Anthony Barnett, the founder of openDemocracy, has published an inspiring, fascinating analysis of the state of UK politics on New Statesman. Everyone should read it. Barnett goes back to the 80s to answer the question "New Labour - what went wrong?" in a dazzling summary of the forces at work in party politics over the last two decades. He pulls no punches in describing the authoritarianism of the Blair/Brown/Mandelson triumvirate; Cameron fares no better in a devastating critique of the failed two-party system.
Here's the opening of his analysis of Brown's civil liberties record:
But below the radar, and from early in the New Labour years, he and Blair initiated an audacious and sustained "transformation of government". Its ample official documents, never debated by parliament, set out to restructure the relationship between the state, citizens and business. It is a programme for a "database state" in which government departments can transfer information on citizens without them knowing, where surveillance is ubiquitous and government becomes the corporate deliverer of Britain's inhabitants to the marketplace. The "DBS", as it is cheerfully known, presents a novel and formidable challenge. A supporter recently told me that the database state is "inevitable and desirable. What we need are strong rights within it, iron-clad privacy within a context of the DBS."
But there cannot be "iron-clad privacy" within its context. That is the whole point. And I was struck by the combination of the "inevitable" and the "desirable", of fate and enthusiasm, the coin of New Labour from the start, merging delight in power with historical inevitability.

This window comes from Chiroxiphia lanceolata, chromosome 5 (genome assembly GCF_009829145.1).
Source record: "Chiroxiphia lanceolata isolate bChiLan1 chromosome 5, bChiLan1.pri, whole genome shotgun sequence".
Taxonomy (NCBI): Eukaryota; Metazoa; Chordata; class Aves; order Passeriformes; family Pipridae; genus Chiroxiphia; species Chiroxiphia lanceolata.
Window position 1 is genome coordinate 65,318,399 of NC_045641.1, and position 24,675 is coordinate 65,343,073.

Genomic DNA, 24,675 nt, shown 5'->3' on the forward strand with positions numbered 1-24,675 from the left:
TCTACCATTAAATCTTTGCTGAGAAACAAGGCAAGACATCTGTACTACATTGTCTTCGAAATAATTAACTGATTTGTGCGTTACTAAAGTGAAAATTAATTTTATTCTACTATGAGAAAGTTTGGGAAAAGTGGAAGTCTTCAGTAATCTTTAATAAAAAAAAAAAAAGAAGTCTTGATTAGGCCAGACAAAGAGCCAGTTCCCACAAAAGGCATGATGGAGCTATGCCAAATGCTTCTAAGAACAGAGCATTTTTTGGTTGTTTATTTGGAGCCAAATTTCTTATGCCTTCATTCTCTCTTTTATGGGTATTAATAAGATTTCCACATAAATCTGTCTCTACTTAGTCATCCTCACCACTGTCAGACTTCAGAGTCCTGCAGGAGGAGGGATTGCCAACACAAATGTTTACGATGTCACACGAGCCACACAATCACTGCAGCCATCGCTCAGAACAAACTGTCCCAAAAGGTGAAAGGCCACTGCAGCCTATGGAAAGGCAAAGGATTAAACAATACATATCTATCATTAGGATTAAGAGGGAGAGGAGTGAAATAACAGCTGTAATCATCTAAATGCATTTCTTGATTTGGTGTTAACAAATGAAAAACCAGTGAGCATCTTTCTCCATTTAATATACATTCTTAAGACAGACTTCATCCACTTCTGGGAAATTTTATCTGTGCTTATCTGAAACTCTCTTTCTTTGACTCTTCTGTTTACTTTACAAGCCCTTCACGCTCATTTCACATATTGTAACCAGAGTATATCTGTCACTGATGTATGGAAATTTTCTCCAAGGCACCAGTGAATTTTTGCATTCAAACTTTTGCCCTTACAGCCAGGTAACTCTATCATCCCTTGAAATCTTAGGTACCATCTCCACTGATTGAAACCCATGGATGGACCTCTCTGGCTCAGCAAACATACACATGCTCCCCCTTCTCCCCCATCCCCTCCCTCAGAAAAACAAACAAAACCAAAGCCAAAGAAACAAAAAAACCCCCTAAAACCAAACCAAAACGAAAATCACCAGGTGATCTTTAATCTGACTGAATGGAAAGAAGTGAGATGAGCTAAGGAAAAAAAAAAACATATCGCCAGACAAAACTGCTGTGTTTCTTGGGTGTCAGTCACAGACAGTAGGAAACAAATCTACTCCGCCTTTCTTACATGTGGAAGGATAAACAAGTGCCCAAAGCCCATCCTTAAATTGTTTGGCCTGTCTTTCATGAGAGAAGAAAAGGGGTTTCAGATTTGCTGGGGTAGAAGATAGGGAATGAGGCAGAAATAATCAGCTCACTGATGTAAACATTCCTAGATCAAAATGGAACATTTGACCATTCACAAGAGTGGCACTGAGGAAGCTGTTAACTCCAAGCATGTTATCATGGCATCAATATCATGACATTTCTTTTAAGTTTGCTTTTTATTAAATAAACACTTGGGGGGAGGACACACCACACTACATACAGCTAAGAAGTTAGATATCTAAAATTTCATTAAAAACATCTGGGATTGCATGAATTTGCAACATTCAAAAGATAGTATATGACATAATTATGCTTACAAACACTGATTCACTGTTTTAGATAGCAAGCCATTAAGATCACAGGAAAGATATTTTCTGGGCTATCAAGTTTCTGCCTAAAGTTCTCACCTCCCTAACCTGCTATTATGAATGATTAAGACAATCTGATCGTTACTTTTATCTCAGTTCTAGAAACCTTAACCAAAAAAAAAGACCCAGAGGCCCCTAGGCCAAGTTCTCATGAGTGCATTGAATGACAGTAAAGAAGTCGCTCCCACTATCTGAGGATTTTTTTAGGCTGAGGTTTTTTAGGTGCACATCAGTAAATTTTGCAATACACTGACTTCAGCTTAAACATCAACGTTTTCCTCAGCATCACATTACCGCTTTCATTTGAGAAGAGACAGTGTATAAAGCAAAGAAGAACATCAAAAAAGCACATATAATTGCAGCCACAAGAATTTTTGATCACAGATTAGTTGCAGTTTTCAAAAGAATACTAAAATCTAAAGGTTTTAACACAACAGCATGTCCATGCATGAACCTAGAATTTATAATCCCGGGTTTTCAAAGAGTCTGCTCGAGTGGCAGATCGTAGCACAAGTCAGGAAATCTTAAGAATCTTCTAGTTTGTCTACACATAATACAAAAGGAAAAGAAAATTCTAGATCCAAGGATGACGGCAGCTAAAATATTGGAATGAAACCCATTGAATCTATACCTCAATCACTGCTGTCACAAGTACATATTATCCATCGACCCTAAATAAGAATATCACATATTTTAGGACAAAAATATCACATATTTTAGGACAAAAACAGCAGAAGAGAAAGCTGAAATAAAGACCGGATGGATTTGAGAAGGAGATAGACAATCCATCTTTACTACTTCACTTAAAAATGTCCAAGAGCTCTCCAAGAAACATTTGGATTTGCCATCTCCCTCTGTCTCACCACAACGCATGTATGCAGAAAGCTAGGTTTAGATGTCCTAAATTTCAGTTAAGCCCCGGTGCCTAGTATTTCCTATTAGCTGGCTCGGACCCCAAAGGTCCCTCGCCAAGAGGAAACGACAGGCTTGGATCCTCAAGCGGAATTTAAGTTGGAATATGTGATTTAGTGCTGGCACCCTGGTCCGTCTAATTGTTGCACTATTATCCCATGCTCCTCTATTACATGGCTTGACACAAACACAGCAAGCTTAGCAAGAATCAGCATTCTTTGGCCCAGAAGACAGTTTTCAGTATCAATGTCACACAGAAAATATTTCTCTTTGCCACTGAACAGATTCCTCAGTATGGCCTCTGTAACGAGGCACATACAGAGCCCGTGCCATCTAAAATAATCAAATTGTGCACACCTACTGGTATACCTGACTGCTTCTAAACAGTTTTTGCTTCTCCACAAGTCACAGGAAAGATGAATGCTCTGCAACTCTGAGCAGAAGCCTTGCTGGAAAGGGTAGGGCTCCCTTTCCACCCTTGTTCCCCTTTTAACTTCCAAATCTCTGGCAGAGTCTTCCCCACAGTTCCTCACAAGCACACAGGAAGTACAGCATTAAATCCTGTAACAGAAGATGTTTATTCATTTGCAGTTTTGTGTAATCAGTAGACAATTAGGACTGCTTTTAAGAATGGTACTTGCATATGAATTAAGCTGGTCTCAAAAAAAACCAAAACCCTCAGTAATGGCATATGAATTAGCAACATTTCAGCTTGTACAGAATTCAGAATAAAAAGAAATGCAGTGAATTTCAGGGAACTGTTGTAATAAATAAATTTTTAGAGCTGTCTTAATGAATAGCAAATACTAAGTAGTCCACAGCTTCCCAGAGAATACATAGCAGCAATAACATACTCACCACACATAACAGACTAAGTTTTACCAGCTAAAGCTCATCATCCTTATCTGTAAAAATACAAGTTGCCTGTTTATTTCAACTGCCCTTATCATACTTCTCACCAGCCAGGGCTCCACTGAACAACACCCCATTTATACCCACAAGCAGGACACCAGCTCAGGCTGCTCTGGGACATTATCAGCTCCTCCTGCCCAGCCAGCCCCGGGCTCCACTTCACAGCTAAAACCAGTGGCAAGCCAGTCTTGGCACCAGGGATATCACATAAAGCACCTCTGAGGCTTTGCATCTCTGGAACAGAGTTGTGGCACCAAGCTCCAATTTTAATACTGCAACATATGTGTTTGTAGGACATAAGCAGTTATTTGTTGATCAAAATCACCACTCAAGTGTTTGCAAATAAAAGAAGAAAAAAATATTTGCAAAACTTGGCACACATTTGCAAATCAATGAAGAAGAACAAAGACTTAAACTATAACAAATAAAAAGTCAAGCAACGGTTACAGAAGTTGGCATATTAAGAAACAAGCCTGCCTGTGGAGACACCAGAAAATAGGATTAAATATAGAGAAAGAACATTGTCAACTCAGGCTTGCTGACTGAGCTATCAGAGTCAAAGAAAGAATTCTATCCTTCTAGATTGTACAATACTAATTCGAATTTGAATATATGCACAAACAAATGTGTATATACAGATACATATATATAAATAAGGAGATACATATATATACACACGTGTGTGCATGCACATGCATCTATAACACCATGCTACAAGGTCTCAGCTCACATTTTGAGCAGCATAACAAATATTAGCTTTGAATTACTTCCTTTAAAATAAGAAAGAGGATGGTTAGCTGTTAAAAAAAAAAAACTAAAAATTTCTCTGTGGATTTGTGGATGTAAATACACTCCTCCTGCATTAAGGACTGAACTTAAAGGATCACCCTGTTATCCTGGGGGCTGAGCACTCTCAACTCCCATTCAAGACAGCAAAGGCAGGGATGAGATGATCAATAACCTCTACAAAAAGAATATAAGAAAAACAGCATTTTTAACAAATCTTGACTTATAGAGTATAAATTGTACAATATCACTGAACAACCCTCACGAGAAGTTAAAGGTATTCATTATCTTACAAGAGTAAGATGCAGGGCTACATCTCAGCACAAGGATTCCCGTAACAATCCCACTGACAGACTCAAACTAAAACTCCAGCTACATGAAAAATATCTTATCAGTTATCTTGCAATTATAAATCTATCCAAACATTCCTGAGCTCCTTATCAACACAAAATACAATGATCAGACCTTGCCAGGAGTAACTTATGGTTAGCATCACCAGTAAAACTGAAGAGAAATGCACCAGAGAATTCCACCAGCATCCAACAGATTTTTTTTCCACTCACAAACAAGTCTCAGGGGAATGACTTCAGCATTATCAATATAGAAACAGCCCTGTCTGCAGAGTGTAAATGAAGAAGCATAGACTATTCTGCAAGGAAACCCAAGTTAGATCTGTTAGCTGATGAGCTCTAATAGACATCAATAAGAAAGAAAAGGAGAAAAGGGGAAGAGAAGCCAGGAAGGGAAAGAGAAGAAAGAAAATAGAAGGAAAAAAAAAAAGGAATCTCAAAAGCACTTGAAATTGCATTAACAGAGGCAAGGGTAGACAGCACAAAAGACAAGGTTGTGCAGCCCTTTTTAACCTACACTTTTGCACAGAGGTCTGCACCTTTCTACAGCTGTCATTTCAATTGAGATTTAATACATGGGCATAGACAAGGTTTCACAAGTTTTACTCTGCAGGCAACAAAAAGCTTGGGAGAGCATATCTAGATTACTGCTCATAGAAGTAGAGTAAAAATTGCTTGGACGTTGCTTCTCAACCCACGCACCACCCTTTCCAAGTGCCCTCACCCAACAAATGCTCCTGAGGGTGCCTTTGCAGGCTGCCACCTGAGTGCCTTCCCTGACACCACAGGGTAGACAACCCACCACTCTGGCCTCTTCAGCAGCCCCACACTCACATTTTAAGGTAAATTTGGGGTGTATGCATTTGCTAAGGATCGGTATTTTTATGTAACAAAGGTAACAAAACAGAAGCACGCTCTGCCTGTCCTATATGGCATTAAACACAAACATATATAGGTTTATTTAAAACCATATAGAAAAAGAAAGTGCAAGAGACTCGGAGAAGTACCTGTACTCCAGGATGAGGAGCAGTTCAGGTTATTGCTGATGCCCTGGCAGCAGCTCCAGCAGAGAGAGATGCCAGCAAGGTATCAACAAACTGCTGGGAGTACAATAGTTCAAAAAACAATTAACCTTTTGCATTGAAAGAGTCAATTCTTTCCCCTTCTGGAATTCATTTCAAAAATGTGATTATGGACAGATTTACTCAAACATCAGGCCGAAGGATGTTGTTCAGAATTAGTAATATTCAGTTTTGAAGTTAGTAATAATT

We are entering a new kind of constitution, one overseen not by judges, but by the Association of Chief Police Officers, organised as a private company outside the reach of Freedom of Information. The state that results can penetrate our daily lives at will without a warrant, log our movements, demand to know our intentions when we travel and compile, as with the DNA database, police records that imply guilt irrespective of charges, let alone a verdict.
Central to this redefinition of what it will mean to be British is the National Identity Register, with the ID card as its visible expression. This is not a card that permits us to claim our rights as with a passport, which was meant, as the name itself records, to be a laissez-passer, a right to travel. The UK identity card is closer to the electronic tag worn by criminals allowed out on probation. It belongs to the state and will entail an obligation to keep it informed and updated as the state manages our identity for us. Should it become compulsory, it will mark our subordination to the electronic leviathan.
Barnett follows with an exhilirating proposal for rebellion at the next election, a national effort to bring opposition and debate back into politics and shake up a corrupt system. The commentary is so spot-on, and the prose so succinct, that it offers a continual series of "lightbulb moments" where you realised he has just brilliantly argued and expressed something which you have felt to be true for years.
Go on, make a cup of tea, give yourself ten minutes and read it now.